Four years ago those items were what I prepared for myself on Thanksgiving 2007; one of the loneliest days I have experienced. Before then I have no memory of a major holiday spent fully alone and certainly never a Thanksgiving. In 2007 there were two invitations to join others for dinner that day, but I declined knowing the self-prescribed time alone was a dose of the remedy I needed to swallow; the bitter cure I had to ingest.
At the time I was about a year into serious recovery from depression, trauma and compulsions. There was a very painful divorce I was still grieving over and was only beginning to become accustomed to my own company. Previously my “me-alone-time” was limited to no more than a day or two and frequently a few hours was all I could stand. Any more was usually acutely uncomfortable. Why? Because so much of how I felt about myself came from outside me in what psychology calls “other-esteem”.
When the majority of esteem came outside myself I had limited control over how I felt about “me”. I gave control away to the things and people I relied upon for “other-esteem”. Like a puppet on strings and someone or something else was always pulling them and controlling me. What a wild ride it was to be so in pain and yet not know how to take responsibility and control for myself.
When esteem inside was lacking, the strong tendency was to fill in the void with people, things and whatever would temporarily give me a “fix” and help me feel better. Those were the days when “other-esteem” came from money, possessions, sex, accomplishments, relationships and things I could “possess”, or at least thought I could. Such things outside me made me feel better for a little while, but only temporarily. My need was never sated for long and another fix was needed…then another… and another. Constantly I needed more and more and yet got less and less from all those external things.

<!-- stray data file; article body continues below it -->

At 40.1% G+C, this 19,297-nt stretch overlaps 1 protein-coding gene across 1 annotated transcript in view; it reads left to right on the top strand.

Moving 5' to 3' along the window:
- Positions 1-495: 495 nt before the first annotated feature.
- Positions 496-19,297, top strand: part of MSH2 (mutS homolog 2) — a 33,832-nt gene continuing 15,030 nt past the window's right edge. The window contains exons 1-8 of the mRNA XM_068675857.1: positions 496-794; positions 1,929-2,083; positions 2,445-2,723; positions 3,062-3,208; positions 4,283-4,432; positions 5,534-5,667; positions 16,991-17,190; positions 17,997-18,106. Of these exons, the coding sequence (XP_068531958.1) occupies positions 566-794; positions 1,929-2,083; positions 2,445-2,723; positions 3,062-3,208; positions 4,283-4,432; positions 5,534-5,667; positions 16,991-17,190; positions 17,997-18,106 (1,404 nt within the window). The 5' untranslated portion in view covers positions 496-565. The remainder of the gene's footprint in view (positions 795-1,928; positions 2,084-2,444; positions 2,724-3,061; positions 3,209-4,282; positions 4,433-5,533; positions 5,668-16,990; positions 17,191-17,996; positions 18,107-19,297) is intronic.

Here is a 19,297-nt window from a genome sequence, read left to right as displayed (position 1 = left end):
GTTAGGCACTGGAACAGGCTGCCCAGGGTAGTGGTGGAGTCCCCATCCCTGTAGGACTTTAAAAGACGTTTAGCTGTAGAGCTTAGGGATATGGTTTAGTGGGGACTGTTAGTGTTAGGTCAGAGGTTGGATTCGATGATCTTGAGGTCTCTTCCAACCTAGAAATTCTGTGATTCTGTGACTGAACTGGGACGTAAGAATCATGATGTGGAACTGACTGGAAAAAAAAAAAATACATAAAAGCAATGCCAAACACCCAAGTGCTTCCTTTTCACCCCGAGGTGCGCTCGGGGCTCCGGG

The killer of self-esteem is self-loathing and it is something like a virus. If exposed to low self-esteem in our families, we catch it from them as we grow up. My parents caught it from the people who raised them and before them this way of living was likewise passed down from generation to generation. There is no fault to place today on my parents. They did the best they knew how. As an adult there is nothing good to come from the blame game. Rather, better emotional health comes only when I shoulder the responsibility for me as all mine.
Low self-esteem is a stage of grief that has not healed. The message to myself was I did not deserve better and as a grown up I subconsciously undermined me. It was the thinking I used to keep me from ever having what was wanted and needed. My thinking always flashed “UNWORTHY” in big red letters. Being deprived and undeserving is a downward spiral I spun in for years until I finally hit bottom and decided things had to change.
Quick definitions for Clarity’s Sake
Self: unique being; individual.
Other: contrary; alternate; reversed.
Esteem: regard; value.
Using those meanings:
What I used to have: A contrary, alternate and reversed regard and value of myself (Other-Esteem).
What I needed: An individual regard and value of myself as a unique being (Self-Esteem).
My esteem today is mostly of the “self” variety, but being a work in progress there is still plenty of the “other” variety I do battle with here and there. The slow but consistent progress I have made has allowed the happiness I enjoy now. What is won with the greatest difficulty is usually valued most. Attaining a corrected view of my self turned me inside out and was a highly painful process, but worth every ounce of discomfort. I am grateful!
Only as high as I reach can I grow,
Only as far as I seek can I go,
Only as deep as I look can I see,
Only as much as I dream can I be.
For a quick indication of where you stand with your “self-esteem” go to the link below and take a short ten question quiz that uses the Rosenberg Self-Esteem Scale developed by Dr. Morris Rosenberg. http://www.wwnorton.com/college/psych/psychsci/media/rosenberg.htm